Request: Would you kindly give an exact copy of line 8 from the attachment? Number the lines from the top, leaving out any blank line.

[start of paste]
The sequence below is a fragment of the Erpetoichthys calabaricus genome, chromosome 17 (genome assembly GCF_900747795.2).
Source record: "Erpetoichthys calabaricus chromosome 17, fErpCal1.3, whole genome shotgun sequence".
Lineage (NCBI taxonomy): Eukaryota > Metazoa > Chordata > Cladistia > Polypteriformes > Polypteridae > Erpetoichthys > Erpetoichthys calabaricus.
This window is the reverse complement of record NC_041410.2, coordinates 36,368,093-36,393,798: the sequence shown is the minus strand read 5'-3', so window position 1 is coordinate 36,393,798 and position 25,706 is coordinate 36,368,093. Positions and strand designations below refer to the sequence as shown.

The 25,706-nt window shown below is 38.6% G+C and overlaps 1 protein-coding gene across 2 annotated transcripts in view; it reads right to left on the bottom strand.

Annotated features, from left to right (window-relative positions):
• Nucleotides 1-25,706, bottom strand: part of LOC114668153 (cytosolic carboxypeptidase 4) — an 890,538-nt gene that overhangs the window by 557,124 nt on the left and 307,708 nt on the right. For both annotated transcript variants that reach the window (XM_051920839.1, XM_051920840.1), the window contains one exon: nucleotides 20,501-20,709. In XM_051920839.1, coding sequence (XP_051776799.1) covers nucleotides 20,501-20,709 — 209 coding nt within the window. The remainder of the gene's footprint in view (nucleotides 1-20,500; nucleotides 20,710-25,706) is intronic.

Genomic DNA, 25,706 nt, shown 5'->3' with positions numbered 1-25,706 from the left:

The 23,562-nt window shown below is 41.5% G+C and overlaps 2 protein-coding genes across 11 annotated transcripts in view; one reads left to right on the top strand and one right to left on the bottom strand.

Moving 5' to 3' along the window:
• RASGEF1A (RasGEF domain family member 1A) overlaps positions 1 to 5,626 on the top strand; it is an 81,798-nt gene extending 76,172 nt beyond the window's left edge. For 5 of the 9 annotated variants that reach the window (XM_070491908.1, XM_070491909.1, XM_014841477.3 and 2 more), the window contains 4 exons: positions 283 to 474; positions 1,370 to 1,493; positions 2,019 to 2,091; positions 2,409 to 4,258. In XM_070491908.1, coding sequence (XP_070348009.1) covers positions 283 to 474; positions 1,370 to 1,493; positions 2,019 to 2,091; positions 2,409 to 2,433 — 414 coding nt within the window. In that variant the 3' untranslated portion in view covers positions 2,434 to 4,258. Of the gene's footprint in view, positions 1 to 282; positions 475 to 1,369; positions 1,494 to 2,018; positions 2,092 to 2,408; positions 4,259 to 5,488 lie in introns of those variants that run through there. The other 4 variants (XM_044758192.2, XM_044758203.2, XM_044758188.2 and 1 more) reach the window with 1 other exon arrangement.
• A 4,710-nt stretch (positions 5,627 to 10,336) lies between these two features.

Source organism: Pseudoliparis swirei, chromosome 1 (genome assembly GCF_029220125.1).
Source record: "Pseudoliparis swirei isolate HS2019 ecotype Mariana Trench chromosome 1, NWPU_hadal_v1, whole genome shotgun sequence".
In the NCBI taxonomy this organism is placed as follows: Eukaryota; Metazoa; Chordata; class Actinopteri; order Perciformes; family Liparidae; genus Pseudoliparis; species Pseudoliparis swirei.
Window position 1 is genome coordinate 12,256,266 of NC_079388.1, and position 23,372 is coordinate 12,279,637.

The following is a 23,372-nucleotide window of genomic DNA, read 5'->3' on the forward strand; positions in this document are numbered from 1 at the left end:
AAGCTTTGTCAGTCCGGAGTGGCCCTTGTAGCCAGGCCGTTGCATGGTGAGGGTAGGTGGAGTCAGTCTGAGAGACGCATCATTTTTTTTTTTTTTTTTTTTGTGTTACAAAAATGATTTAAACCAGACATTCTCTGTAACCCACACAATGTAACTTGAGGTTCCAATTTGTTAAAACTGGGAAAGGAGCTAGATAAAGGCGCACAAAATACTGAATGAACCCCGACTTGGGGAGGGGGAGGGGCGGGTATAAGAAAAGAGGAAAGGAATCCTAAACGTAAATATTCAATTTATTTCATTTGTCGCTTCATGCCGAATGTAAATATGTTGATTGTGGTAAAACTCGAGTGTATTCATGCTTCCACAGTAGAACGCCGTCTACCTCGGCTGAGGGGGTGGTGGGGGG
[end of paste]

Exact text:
Genomic DNA, 25,706 nt, shown 5'->3' with positions numbered 1-25,706 from the left: